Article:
Brandon Kintzler continues to rack up saves for a Minnesota Twins team that is remaining competitive in a tight AL Central.
In 2015, at the age of 31, Brandon Kintzler was given the opportunity to close games for a Minnesota Twins team that was scuffling. The Twins had just lost All Star closer, Glen Perkins to an injury and were looking for answers in the bullpen.
Kintzler, a longtime member of the Milwaukee Brewers bullpen, was signed by the Twins during the 2015-2016 off-season. Kintzler was coming off of a career worst 6.43 ERA in 7 appearances with the Brewers in 2015.
Before 2015 Kintzler had been a premier set-up man for the Brew Crew. Kintzler logged a 2.69 ERA in 71 appearances in 2013 and a 3.24 ERA in 64 appearances the following season. Kintzler, however failed to register a save in those seasons and was charged with 7 blown saves during that time.
More from Minnesota Twins News
- Minnesota Twins: Grading the Twins’ Joey Gallo signing
- Minnesota Twins: Grading the Christian Vazquez Signing
- Minnesota Twins: Twins jump into Top 5 in first MLB Draft Lottery
- Minnesota Twins: Byron Buxton wins 2022 Bob Feller Act of Valor Award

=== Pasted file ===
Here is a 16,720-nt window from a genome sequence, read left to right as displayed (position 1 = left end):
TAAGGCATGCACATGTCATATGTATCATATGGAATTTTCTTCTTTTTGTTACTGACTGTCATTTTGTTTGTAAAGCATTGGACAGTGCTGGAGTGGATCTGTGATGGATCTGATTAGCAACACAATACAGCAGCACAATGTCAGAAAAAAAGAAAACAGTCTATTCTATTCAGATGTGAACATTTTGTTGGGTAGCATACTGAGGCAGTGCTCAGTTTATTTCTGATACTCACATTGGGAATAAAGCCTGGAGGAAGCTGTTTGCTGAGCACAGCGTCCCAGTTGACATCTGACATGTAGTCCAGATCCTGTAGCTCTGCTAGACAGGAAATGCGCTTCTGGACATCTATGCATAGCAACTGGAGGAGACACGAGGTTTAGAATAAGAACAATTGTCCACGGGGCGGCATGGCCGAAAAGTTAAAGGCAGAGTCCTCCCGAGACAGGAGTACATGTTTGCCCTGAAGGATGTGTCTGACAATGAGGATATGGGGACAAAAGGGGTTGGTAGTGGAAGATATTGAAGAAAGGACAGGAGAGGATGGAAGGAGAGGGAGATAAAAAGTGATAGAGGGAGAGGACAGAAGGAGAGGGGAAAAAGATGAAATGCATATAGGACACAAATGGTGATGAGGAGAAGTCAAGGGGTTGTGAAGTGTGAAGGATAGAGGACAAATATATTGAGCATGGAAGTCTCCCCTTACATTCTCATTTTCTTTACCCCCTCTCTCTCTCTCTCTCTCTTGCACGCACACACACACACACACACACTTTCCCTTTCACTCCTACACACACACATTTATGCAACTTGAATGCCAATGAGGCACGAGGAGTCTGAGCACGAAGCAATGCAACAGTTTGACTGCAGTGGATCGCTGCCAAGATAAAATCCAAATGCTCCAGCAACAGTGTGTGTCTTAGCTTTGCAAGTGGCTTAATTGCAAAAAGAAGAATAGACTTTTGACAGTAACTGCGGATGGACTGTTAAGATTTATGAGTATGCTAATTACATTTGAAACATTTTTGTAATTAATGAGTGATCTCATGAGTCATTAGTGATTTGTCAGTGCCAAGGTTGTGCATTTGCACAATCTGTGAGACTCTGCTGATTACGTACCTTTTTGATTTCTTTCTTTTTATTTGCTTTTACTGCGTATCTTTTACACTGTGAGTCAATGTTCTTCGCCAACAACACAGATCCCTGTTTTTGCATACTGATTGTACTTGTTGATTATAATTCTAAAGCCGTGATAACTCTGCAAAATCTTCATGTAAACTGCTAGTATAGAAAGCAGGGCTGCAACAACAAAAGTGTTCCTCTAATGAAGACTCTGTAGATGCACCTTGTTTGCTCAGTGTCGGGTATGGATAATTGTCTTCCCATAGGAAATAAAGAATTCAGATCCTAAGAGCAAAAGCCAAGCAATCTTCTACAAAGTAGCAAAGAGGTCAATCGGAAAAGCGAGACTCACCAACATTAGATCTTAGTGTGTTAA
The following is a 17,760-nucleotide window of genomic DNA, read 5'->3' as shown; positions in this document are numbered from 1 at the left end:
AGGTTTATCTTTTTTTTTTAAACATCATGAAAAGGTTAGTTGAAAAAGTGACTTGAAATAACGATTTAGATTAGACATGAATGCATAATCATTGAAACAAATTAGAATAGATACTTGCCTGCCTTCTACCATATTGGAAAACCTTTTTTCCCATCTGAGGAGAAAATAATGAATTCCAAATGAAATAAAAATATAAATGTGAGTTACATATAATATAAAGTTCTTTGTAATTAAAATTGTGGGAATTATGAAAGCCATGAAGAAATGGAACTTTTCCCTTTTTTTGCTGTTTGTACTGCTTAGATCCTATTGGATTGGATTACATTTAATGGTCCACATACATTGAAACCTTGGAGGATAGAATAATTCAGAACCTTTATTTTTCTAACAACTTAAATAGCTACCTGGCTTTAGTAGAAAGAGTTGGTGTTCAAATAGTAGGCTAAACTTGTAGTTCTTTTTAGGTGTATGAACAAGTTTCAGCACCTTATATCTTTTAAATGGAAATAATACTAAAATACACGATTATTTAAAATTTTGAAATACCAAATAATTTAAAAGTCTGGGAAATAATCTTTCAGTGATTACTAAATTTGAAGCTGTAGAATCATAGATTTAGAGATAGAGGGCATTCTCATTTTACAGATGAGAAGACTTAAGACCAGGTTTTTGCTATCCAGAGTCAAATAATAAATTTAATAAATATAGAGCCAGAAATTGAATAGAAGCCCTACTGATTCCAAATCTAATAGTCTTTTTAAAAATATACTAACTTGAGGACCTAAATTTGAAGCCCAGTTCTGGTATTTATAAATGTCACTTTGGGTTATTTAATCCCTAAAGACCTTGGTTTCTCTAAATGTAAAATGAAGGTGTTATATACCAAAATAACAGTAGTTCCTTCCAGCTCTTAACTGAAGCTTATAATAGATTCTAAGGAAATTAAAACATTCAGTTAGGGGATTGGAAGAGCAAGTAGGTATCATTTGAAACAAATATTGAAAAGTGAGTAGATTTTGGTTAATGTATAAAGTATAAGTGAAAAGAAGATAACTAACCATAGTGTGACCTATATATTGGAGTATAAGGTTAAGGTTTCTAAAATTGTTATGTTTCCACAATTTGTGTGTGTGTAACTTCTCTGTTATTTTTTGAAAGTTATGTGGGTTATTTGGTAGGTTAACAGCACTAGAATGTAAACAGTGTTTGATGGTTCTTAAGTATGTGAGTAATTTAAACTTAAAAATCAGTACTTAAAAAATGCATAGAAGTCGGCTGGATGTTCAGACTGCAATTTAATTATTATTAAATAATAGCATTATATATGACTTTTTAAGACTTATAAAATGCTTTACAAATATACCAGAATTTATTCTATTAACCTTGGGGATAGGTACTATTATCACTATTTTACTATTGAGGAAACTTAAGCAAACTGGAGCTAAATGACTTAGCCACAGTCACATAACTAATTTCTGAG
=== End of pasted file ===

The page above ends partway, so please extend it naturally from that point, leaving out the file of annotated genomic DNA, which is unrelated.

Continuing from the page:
- Minnesota Twins: A Twins Homage to the Turkey of the Year Award
Flash forward to 2016 post-Perkins injury. The Twins had few in house candidates to take on closing duties, and Kevin Jepsen was granted the first shot. Jepsen repaid the Twins by going 7/11 in save opportunities and posting an ERA of 6.16 before being released in early July.
Kintzler was next in line to assume the closer’s role, and has yet to look back. Kintzler finished the 2016 season by going 17/20 in save opportunities and posting an ERA of 3.15.
He may be here to stay
The off-season was abuzz with rumors as to when Perkins would return, but this time the Twins had an insurance policy. Perkins began the season by being placed on the 60-day disabled list, and Kintzler was once again called on to close out games. To this point in the season Kintzler is 6/6 in save opportunities with an ERA of 0.00 in 10 appearances.
The biggest knock on Kintzler is his lack of ability to generate strikeouts. He posts a K/9 average of just 4.8, well below that expected of a typical closer. Kintzler, however does his damage in a different way. He has excellent control, registering a career BB/9 of 2.3 and has posted an ground ball percentage of 54.95% during his time with the Twins.
With Perkins not expected back anytime soon, Kintzler figures to remain the closer for the foreseeable future. Time will tell if he can keep up his stellar performance.